With free agency looming in March, roster turnover isn't far away. However, the majority of the 2019 roster is already in place. In the coming weeks, DallasCowboys.com will feature players who are currently under contract for next season, analyzing their past season and their future prospects.
Today, we continue the series with punter Chris Jones.
What's Been Good: If you look at the 2018 season in a vacuum, Chris Jones was solid once again in his duties as the Cowboys' punter. He punted 60 times on the year, allowing only 30 of those to be returned for an average of 8.5 yards per attempt. He downed opponents inside the 20-yard line 17 times, and he didn't surrender any punt return touchdowns. In the wildcard win against Seattle, he was a weapon, punting four times and allowing just 22 return yards while pinning the Seahawks to their red zone on numerous occasions. It was a decent if unspectacular season.
What's Been Bad: The problem comes when you look at 2018 compared the rest of Jones' underrated career. In the years leading up to last season, Jones had developed a deserved reputation for being un-returnable. In 2017, only 18 of his 66 punts were returned by opponents, for a grand total of 75 yards. That's an average of four yards of field position per punt returned. He also downed twice as many punts inside the 20 – 34 in 2017 as opposed to 17 in 2018. He was similarly effective during the playoff run of 2016. That year, he downed 25 punts inside the 20 and surrendered just 192 total return yards. In 2018, opponents managed 254 return yards against him, which was his highest total since 2013 – his first season as the full-time starter. Of course, some blame for this goes to the return team, which struggled last season more than other years. It's still curious, though, that 30 of Jones' punts were returned in 2018, which feels like a high number for a guy who has been an expert at directional kicking. It's not necessarily that Jones was bad, but it did dip a bit from the highs of the last few years.
2018 Highlight: We've gotten used to fake punt theatrics from Jones over the years, so it was a surprise and a disappointment that the Cowboys didn't dust off a fake for their punter to use in 2018. They did fake a punt against Philadelphia in Week 10, but it was Jeff Heath who had the honor of toting the rock. Instead of a fake, Jones' highlight would have to be his Week 13 performance against New Orleans. He only punted three times in that game, but his punting average of 51 yards and his net average of 45 yards were both significantly higher than his career averages. In a game that was decided by just three points, he limited the Saints to 17 return yards and pinned them deep twice.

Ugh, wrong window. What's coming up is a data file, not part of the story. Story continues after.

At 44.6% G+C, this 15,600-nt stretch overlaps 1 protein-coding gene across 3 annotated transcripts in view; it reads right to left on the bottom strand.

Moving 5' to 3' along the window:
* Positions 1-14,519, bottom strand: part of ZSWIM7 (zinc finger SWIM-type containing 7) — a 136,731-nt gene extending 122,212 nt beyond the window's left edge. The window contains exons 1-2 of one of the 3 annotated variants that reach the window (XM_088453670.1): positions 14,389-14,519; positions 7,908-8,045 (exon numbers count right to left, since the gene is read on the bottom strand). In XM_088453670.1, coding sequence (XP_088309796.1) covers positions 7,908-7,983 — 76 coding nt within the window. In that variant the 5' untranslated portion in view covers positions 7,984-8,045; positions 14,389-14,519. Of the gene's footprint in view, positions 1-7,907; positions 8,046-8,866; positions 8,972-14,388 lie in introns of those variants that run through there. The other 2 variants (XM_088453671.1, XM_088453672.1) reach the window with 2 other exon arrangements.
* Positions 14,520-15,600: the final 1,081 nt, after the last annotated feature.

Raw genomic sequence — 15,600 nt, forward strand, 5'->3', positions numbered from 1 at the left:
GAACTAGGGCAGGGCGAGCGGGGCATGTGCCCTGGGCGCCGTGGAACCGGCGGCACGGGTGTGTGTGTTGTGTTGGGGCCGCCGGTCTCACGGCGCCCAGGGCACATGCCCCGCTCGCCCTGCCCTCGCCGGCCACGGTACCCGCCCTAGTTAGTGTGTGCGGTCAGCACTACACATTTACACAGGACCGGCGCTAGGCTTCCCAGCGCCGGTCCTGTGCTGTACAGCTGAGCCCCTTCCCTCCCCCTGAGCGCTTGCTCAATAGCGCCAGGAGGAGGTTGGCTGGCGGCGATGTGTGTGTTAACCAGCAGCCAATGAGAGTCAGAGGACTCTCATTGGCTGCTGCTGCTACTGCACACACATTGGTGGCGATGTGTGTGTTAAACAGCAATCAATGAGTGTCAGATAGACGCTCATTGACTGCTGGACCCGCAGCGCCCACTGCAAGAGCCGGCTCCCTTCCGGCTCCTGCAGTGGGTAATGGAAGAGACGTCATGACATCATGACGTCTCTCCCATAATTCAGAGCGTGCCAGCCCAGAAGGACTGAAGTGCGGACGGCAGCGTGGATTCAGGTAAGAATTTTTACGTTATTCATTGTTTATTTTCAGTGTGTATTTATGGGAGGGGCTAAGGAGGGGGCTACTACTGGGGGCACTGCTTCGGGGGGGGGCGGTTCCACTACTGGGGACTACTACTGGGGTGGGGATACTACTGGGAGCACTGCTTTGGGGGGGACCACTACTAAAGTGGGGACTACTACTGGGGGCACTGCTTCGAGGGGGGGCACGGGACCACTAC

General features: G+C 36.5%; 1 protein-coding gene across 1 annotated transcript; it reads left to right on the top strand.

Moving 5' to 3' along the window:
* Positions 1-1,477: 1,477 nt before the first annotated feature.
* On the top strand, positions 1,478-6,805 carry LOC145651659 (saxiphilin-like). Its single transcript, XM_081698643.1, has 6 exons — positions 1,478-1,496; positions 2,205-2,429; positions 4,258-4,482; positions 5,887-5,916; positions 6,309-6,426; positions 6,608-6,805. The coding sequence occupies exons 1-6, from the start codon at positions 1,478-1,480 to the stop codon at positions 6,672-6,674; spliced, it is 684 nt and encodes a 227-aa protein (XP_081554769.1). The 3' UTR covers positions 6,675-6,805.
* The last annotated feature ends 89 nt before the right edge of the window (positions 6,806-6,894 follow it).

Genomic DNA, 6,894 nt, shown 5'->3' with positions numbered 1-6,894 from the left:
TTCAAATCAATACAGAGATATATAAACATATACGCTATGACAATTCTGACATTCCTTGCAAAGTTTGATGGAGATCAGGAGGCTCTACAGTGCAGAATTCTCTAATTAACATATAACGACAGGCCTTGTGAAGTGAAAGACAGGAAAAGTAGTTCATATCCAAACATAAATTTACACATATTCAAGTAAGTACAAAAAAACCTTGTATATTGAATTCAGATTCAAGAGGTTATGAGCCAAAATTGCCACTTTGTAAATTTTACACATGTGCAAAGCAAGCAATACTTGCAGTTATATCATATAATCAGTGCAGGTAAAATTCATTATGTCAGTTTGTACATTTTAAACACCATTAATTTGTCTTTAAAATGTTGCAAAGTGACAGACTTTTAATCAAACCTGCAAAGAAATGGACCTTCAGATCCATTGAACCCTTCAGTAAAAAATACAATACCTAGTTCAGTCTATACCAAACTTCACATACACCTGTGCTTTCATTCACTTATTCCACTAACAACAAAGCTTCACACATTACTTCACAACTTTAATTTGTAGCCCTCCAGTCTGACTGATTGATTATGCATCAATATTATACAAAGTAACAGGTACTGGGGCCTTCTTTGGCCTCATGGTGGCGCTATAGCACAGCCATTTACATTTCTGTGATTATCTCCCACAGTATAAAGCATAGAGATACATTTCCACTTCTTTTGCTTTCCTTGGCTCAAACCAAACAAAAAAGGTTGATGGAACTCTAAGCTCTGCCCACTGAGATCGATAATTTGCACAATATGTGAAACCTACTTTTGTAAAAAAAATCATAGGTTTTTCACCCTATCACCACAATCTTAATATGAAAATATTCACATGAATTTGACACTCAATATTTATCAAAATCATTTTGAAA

What's Next: Last season might not have been the best of Jones' career, but it doesn't feel like time to hit the panic button. Despite his eight years of NFL experience, Jones still has yet to turn 30 and is far more athletic than your average NFL punter. Of course, in the world of NFL specialists, nothing is ever guaranteed. Literally no one would have ever predicted Dan Bailey would lose his job last summer until it happened. That said, Jones has proven himself dependable and valuable as both a leader and a player. He's under contract through 2022, and it'd be surprising if he's not the Cowboys' punter next fall.
Bryan Broaddus' Bottom Line: Chris Jones has been a model of consistency throughout his career with the Dallas Cowboys, but I have to admit there were situations last season where I thought that didn't appear to be the case. He was outstanding against the Seahawks in the playoffs, but not so good the following week against the Rams. There were back-to-back games against the Eagles and Saints where he was on his game but struggled later in the year against the Buccaneers and Giants. His net average was down slightly from previous seasons, but the biggest difference for Jones was his punts inside the 20. He had six less punts in 2018 -- but those numbers dipped from 34 to 17. What I will say was impressive about Jones -- and this is something that you have to think about week-to-week -- is that his punting average outdoors was slightly better than what he was able to do indoors. In this day and age it's hard for punters to be better outdoors than indoors in a controlled environment.